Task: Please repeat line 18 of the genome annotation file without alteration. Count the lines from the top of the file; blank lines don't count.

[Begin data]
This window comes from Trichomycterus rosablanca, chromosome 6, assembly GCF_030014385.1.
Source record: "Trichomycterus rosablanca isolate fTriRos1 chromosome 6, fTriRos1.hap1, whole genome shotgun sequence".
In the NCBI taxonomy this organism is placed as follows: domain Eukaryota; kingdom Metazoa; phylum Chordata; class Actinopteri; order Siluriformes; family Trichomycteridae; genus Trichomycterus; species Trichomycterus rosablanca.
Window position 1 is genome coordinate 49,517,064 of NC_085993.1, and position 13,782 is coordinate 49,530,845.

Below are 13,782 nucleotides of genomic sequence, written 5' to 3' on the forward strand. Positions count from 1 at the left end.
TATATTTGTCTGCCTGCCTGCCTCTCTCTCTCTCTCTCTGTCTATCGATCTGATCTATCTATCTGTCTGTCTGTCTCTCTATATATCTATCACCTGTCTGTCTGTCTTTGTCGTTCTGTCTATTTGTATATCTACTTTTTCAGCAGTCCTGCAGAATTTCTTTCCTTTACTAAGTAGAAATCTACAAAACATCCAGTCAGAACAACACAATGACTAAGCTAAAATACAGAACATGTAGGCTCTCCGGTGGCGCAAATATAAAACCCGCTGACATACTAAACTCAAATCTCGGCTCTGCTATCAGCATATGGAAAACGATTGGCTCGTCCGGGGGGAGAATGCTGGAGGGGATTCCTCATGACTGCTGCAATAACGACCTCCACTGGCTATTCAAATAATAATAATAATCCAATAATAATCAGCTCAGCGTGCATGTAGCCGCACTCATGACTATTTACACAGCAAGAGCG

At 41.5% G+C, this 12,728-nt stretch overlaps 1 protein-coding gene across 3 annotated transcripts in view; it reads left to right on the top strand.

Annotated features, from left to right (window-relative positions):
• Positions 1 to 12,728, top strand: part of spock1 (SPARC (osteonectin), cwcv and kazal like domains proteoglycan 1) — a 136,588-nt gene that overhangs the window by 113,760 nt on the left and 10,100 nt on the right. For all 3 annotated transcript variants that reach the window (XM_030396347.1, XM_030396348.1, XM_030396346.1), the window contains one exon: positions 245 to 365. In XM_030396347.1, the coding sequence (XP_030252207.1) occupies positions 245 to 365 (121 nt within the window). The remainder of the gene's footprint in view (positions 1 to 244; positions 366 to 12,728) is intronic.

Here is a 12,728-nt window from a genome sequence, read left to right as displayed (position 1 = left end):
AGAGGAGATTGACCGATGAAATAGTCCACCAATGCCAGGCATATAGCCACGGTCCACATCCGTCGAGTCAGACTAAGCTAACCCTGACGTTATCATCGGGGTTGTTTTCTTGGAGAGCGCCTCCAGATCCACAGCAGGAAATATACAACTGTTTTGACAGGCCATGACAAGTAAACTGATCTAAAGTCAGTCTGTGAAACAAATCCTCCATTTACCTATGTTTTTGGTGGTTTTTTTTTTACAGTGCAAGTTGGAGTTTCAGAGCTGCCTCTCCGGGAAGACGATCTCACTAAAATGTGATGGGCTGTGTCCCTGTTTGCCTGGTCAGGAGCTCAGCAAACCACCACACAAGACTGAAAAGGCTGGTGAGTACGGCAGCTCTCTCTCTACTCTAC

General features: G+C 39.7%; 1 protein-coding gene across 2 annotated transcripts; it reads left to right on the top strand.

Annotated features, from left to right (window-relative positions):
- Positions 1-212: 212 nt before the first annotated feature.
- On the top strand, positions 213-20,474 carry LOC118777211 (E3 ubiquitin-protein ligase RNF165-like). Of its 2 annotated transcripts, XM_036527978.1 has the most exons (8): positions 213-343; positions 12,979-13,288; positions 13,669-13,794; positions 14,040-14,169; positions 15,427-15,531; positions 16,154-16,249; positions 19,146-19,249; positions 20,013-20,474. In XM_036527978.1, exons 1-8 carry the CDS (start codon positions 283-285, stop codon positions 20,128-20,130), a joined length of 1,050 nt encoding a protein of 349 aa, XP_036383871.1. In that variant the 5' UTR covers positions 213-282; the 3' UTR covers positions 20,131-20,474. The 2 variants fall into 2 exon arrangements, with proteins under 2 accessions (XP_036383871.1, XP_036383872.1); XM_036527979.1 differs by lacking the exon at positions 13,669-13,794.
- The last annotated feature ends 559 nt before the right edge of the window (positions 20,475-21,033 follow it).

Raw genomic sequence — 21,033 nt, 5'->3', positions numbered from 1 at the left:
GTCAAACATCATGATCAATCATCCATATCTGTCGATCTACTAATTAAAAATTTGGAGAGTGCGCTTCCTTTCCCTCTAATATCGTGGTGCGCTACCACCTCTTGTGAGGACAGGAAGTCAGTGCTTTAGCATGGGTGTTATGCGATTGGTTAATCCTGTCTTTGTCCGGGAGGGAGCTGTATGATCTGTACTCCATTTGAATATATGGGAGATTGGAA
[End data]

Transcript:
GTCAAACATCATGATCAATCATCCATATCTGTCGATCTACTAATTAAAAATTTGGAGAGTGCGCTTCCTTTCCCTCTAATATCGTGGTGCGCTACCACCTCTTGTGAGGACAGGAAGTCAGTGCTTTAGCATGGGTGTTATGCGATTGGTTAATCCTGTCTTTGTCCGGGAGGGAGCTGTATGATCTGTACTCCATTTGAATATATGGGAGATTGGAA